“I went on my break, but I got distracted and was late back.  When I got back, they fired me.  I was so scared that I persuaded them to let me wash the windows as a punishment as long as I could keep my job.  I really value the job and am scared of losing it.  I carry a notebook with me so that I can write down all my tasks, because I find it difficult to remember them.  There’s so much to learn.”

Growing up in an institution, children and teenagers are never allowed to take any responsibility for themselves, even in small things.  So, we do a lot of work to teach them that their actions have consequences and to motivate them to take control of their lives.  It isn’t an easy learning curve, but it’s fantastic to see what a difference getting a job can make.  It’s not just about finances, but about making new friends and taking pride in achieving something that used to be unthinkable.  Above all, our young people stop being victims of circumstances and start being able to shape their lives.

Children in orphanages are showered with gifts from well-meaning donors at this time of year, but you are giving a gift which will last a whole life.  You are teaching them how to flourish as adults.  Thank you!

Dec 9, 2014

How you helped Camilla learn to talk

Camilla
Camilla

Camilla and her mama are members of our Club for toddlers with impaired hearing that you have generously helped to sponsor.   Some time ago she had a cochlear implant fitted and has just come back to the club.  A cochlear implant can help replace the sensation of hearing for some deaf people.  As soon as she came back we could see that Camilla had changed a lot!  She has begun to make a lot of sounds and syllables.  She can hear herself and the other children and adults.  When she's playing with the other children she is always "saying" something.  Her mama says that at home too Camilla is always trying to talk.  She shows she can hear by cupping her hand to her ear and saying "hear!".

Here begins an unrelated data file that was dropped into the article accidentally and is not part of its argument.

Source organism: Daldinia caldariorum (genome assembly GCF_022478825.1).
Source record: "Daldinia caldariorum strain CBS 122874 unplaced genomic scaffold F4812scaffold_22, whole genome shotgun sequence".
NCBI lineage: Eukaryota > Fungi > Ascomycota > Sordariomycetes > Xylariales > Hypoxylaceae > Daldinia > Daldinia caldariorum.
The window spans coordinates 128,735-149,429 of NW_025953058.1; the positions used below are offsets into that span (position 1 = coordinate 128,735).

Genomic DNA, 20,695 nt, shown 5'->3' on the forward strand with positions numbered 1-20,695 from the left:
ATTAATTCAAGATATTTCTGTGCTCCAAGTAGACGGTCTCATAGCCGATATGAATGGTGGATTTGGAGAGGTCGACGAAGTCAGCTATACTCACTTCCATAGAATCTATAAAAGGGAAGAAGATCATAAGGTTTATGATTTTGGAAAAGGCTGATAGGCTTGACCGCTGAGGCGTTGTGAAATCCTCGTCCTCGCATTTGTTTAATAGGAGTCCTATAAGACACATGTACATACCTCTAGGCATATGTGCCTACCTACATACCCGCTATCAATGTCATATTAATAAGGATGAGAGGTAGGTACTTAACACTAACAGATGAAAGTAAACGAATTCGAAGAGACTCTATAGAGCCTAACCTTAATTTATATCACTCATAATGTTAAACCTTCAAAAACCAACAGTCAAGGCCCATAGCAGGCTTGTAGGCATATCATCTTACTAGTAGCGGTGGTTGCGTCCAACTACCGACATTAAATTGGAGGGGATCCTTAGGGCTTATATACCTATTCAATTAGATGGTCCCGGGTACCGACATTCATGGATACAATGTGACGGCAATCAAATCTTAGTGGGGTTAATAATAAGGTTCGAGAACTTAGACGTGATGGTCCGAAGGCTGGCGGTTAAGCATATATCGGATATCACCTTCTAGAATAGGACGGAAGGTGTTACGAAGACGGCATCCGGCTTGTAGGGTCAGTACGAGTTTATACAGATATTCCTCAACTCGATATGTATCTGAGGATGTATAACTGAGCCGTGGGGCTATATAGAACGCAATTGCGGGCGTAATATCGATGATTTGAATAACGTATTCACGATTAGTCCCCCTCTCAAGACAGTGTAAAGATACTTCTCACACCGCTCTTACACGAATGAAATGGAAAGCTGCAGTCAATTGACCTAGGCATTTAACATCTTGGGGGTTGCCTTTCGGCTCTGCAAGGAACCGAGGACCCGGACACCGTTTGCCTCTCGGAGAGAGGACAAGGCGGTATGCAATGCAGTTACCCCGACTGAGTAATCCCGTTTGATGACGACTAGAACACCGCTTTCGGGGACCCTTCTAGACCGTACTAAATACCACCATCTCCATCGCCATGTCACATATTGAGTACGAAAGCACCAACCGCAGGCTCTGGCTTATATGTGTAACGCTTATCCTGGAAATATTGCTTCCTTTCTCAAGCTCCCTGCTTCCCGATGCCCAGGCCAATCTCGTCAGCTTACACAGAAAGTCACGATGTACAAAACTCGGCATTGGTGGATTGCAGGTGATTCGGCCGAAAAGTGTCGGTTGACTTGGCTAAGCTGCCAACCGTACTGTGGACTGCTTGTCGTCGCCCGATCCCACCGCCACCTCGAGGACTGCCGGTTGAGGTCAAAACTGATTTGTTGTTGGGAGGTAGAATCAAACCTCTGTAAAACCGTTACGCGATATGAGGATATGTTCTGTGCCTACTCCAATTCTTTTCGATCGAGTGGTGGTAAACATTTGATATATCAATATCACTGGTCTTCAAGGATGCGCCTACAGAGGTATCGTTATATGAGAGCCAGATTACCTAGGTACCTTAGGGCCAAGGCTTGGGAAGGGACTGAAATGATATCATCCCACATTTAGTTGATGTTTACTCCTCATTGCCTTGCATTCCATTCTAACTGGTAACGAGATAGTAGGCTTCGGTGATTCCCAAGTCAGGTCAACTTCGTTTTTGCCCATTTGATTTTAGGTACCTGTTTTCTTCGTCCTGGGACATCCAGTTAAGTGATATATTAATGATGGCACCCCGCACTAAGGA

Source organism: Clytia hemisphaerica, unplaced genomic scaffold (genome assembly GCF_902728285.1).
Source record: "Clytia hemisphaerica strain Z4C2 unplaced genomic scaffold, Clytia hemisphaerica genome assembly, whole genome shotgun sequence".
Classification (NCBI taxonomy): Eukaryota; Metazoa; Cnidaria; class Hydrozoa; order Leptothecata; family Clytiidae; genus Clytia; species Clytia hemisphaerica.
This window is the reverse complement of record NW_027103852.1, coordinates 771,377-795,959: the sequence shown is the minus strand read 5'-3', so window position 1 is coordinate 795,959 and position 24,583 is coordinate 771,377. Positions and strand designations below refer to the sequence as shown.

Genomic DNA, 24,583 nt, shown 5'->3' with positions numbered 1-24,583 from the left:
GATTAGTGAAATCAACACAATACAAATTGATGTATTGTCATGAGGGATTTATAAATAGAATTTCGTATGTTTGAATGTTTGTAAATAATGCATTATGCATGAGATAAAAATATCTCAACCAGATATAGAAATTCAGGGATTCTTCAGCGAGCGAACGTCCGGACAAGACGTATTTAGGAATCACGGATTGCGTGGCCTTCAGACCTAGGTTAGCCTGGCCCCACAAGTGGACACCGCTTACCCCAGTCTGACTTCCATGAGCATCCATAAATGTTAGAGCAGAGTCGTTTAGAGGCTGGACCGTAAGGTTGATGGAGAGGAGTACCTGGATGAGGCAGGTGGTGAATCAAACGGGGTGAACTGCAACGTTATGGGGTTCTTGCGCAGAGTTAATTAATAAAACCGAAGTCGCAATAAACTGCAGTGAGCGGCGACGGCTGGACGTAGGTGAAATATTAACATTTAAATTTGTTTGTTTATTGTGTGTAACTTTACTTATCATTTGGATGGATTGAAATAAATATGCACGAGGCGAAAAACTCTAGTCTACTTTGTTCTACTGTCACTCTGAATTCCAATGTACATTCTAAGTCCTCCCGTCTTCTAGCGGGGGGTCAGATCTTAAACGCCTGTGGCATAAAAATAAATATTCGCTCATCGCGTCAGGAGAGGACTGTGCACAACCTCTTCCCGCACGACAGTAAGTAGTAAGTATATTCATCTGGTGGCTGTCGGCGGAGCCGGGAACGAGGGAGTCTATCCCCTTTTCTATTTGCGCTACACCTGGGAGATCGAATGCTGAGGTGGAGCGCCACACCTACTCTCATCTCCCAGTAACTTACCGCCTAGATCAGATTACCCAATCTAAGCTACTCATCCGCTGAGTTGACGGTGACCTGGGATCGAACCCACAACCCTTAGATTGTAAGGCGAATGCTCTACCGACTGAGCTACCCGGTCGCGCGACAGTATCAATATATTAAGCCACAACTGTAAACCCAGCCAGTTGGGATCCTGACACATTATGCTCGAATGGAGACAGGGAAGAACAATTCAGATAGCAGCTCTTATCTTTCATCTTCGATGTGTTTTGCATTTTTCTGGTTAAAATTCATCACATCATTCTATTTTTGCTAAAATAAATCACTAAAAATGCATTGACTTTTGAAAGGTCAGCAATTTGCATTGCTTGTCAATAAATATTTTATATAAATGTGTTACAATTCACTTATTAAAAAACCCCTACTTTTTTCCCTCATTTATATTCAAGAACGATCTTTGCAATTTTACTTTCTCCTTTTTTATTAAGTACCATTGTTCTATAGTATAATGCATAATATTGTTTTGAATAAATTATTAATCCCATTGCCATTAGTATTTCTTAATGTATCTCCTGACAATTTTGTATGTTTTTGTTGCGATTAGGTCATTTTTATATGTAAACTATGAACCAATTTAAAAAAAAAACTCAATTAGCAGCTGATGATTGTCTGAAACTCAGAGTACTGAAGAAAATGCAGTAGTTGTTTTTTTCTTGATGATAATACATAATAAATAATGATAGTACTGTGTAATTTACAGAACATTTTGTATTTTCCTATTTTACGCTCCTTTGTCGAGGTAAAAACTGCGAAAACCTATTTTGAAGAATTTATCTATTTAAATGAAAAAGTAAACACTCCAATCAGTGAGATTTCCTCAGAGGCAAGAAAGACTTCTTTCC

Camilla's mama is so happy to see her success! Her papa is also very hapy, although for a long time he didn't want Camilla to have the implant.  Now he watches Camilla's progress with interest and enjoys chatting to her.

Before deciding about the implant, Camilla's mama spent a long time talking to the other parents at our Club, watching the other children with implants learning to talk.  She talked to the other children, read up on the subject and talked to our experts.  She discussed all this with her husband, and they decided to go ahead.  It's very important that this was totally their decision rather than the professionals'.  We see all our parents as partners who know their children best of all.  The parents find this very refreshing and when they trust us the results are even better.  Now we're all celebrating Camilla's progress and thank you for helping her reach this point.  

We want to help more families like Camilla and her parents and we hate having to turn families away.  So, in January, we are starting another group on Wednesday afternoons.  To make this possible, parents will make a small contribution of just 200 Roubles (the equivalent of $3.70 of £2.30).  This means that your donations this December will help double the number of children and we will be very grateful for any help you can offer.